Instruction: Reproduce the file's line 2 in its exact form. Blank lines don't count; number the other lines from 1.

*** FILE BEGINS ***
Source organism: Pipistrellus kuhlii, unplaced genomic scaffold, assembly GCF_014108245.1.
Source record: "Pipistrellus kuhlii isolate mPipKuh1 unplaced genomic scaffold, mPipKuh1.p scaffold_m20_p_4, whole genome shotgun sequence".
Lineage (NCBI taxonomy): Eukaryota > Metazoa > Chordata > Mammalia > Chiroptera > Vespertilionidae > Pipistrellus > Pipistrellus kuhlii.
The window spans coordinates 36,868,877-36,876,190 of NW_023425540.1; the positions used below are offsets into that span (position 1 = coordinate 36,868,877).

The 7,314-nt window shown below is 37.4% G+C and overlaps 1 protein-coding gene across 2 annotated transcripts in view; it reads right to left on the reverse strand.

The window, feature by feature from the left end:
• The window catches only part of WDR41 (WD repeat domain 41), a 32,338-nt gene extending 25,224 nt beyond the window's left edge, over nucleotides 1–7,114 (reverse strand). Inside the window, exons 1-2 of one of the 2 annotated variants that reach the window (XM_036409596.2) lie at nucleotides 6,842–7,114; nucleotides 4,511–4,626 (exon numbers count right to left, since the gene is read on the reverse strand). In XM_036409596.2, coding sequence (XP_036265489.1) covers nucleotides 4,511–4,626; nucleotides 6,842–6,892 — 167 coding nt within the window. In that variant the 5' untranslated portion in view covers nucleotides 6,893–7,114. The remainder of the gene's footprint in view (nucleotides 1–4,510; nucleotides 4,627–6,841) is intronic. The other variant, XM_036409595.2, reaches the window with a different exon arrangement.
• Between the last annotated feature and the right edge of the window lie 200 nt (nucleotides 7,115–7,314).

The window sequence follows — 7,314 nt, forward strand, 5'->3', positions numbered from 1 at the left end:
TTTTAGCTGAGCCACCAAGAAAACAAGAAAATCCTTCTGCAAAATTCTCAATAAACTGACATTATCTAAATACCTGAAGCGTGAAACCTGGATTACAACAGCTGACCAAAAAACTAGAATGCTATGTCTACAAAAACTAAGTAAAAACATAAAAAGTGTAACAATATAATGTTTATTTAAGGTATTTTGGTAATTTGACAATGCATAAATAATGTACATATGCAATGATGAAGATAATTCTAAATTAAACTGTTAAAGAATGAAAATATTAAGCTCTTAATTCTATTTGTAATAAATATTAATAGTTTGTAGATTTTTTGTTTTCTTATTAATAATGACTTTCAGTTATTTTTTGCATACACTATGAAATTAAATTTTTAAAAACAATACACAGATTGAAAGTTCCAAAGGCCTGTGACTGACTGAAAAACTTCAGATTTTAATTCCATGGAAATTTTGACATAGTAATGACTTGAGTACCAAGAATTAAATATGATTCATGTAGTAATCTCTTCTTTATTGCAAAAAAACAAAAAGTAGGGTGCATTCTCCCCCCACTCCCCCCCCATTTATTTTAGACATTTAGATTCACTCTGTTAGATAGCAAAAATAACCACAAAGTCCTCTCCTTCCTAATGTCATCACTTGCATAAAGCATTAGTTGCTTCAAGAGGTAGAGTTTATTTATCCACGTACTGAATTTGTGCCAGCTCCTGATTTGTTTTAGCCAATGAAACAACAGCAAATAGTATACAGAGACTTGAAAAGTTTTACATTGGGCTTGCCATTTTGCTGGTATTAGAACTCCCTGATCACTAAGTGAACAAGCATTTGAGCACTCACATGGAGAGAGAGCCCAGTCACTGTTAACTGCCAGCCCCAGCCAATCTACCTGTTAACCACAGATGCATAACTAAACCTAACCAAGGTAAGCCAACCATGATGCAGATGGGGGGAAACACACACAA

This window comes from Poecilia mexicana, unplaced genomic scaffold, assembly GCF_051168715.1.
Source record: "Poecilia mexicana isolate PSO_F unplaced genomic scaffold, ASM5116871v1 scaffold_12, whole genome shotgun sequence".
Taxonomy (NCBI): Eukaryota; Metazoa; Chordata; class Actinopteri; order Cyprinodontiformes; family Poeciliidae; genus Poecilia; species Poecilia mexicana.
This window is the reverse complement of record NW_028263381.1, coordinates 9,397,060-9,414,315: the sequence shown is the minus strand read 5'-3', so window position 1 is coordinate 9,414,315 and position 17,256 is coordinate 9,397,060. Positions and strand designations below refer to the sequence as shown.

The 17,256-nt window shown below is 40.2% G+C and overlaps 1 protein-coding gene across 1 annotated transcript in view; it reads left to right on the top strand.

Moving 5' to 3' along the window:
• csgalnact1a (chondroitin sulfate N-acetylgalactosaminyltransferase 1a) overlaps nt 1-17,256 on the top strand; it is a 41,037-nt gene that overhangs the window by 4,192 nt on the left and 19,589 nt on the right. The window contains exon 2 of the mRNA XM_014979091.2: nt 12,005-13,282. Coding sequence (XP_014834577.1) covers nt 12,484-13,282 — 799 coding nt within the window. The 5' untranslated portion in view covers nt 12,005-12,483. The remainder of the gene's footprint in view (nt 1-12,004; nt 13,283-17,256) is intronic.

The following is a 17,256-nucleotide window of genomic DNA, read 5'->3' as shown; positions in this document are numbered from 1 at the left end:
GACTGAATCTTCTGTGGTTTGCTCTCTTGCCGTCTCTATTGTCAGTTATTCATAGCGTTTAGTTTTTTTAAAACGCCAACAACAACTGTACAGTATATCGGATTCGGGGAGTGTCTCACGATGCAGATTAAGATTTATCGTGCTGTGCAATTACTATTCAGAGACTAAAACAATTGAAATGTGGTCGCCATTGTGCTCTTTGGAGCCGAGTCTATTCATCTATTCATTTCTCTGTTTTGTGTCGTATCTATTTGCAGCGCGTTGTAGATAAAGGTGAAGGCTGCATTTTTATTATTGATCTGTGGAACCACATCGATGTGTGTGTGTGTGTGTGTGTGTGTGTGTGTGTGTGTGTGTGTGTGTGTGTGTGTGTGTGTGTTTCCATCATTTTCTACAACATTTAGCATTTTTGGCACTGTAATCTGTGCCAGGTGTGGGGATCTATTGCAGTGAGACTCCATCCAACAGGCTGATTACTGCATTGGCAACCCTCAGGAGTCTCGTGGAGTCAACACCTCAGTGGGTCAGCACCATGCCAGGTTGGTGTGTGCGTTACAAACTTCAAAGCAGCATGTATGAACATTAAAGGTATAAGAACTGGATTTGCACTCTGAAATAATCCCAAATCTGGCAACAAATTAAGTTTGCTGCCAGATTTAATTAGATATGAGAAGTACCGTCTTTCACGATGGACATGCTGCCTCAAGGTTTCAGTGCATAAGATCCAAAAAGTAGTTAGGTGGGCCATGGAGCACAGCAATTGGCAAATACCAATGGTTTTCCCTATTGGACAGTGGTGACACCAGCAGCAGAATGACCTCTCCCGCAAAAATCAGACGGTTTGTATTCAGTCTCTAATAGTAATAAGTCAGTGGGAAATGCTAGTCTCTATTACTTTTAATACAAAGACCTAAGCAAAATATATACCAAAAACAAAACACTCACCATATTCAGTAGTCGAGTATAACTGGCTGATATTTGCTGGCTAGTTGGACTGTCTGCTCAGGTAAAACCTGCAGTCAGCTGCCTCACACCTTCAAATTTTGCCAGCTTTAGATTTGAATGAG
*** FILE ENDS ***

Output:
Source record: "Pipistrellus kuhlii isolate mPipKuh1 unplaced genomic scaffold, mPipKuh1.p scaffold_m20_p_4, whole genome shotgun sequence".